Making the headache go away
The View from Taft
October 30, 2013
EVERY NOW and then, public outrage over compensation at high places in government corporations and agencies erupts. It was the Government Service Insurance System (GSIS) in the middle of a pay storm in 2010 when it was reported that the president and board members of the state pension fund were each earning at least P6 million a year. Around the same time, the media reported Senate findings that the board of trustees, officials, and employees of water utility Metropolitan Waterworks and Sewerage System (MWSS) received close to P400 million in bonuses and allowances the previous year. President Aquino found the MWSS situation so bothersome that he singled out the utility as an example of bad pay practices in his 2010 State of the Nation Address.
In 2011, the government responded by passing RA 10149 or the GOCC (Government-owned and -controlled corporation) Governance Act, which created the Governance Commission for GOCCs (GCG). The President explained that the new law “serves as the standard for integrity, credibility, and accountability in the management of our GOCCs.” The GCG is attached to the Office of the President and has broad oversight powers over government corporations, including over all forms of compensation for executives and board members.
Recently, in deja vu fashion, the leadership of the MWSS and Social Security System (SSS) found themselves in the compensation hot seat over bonuses granted to board members. The head of the pension fund has defended the bonuses, about P1 million each, as legal and moral. Malacañang has also defended the bonuses, saying they are within the parameters of the law and are justified by the financial conditions of these entities.
The columnists and pundits have weighed in, and they see the bonus issue differently, with some saying that such bonuses are legally deserved rewards for performance and others insisting that they are grossly inappropriate. Still others see the issue as merely one of bad timing because of the public’s current furor over allegations that the people’s money is being misused by fake NGOs to fund ghost projects.
With RA 10149in place and a newly created Commission overseeing the pay situation like a hawk, why won’t the government’s headache about corporate top-level pay go away? Why does President Aquino, busy attending to calamities and other pressing matters of State, have to spend time and precious political capital defending the pay of board directors? Aren’t these people, experienced as they are and having the probity and integrity expected of directorship, capable of making the discerning decisions that will stand the scrutiny of media and the people?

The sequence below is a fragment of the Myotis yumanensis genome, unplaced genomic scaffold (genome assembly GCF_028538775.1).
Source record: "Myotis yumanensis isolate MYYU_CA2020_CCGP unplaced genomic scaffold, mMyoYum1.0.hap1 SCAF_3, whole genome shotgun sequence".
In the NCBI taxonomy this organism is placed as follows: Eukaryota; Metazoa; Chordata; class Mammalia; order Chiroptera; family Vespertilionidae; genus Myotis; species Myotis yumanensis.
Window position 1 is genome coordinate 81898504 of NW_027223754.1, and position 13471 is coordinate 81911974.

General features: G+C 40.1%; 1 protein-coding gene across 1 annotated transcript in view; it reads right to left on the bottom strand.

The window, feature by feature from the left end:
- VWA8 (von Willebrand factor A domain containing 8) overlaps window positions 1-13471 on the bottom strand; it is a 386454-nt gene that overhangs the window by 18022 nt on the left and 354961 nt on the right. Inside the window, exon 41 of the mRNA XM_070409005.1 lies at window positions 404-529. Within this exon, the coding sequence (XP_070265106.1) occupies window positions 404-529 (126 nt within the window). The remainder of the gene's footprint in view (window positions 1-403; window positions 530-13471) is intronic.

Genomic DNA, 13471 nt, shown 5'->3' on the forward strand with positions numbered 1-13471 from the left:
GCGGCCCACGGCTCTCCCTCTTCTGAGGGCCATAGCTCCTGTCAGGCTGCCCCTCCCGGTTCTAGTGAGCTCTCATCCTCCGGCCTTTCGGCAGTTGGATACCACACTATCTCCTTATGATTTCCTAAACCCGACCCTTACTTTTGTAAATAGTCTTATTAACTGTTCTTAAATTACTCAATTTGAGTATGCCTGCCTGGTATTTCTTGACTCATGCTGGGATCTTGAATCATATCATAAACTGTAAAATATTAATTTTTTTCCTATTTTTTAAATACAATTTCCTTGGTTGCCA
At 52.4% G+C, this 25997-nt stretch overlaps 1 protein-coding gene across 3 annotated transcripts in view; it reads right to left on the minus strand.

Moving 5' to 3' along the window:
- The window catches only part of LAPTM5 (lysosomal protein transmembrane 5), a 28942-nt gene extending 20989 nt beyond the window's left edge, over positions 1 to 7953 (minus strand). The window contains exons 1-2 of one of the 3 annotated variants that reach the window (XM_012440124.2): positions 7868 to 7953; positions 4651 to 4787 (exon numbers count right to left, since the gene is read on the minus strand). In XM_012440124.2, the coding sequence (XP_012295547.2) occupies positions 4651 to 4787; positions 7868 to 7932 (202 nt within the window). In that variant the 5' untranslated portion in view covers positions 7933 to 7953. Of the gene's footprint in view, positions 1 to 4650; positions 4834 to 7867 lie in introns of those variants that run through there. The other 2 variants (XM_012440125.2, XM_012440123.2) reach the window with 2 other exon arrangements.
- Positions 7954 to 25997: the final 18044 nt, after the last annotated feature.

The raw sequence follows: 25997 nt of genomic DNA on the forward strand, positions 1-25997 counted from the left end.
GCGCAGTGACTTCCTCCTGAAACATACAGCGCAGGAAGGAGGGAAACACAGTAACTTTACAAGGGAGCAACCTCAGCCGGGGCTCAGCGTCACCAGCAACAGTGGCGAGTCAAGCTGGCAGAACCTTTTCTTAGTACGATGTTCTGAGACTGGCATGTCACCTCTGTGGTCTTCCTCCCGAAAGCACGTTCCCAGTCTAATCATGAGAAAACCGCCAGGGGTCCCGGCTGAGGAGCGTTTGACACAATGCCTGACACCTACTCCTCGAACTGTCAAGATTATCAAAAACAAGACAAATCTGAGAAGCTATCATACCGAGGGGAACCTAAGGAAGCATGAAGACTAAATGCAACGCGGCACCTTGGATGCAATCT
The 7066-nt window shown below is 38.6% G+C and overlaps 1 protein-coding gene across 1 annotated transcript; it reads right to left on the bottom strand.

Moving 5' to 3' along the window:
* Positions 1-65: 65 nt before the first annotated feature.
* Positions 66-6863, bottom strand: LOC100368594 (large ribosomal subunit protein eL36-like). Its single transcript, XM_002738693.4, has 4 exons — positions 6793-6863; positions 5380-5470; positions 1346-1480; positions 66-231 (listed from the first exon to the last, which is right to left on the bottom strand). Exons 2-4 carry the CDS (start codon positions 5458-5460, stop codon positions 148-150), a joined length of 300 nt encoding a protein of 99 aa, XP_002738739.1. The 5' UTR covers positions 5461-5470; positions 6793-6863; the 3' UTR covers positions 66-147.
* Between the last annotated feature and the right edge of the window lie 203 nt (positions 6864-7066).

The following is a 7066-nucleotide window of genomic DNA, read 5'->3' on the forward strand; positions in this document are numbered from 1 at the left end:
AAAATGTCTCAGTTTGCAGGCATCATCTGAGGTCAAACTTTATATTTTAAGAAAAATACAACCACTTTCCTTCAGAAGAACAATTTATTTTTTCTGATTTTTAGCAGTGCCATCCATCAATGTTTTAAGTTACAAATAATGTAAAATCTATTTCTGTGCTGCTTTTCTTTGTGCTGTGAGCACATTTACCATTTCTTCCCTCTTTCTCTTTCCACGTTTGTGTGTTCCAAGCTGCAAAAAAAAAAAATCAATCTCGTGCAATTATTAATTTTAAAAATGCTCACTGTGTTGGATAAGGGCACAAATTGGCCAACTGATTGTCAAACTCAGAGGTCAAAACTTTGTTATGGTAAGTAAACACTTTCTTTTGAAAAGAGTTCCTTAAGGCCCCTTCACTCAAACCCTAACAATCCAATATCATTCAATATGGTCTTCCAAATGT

I think that RA 10149 means well and is a definite improvement over the past situation in which government corporations had practically complete freedom over top-level pay -- without limits and without regard for the corporation’s financial condition. But it should become clear to Malacañang and its chosen government board directors by now that the people’s expectation is much higher than what the law requires. The people consider the law as the moral floor below which no one in a government position should fall. But the law is hardly the moral standard that can be used to justify pay, especially for board directors -- who are expected to be as much a beacon of selfless public service and delicadeza (sense of propriety) as, well, President Aquino himself.
Perhaps the law will need fine-tuning to reflect this higher moral standard, though given its newness, its earnest implementation should be the first priority. The required posting of total compensation packages for board members in the GOCC website seems to have been overlooked. This needs to be rectified quickly.
More importantly, government board directors will need to rise above the law to set the moral tone at the very top of government corporations. They need to pursue the Constitutional principle of public service as a public trust to the highest level and to embody President Aquino’s doctrine of walang wang-wang (no sirens) to its logical implication. They should simply accept the per diems and forego the bonuses that the public understandably perceives as self-serving. Only then will the headache go away, replaced by the people’s admiration and gratitude.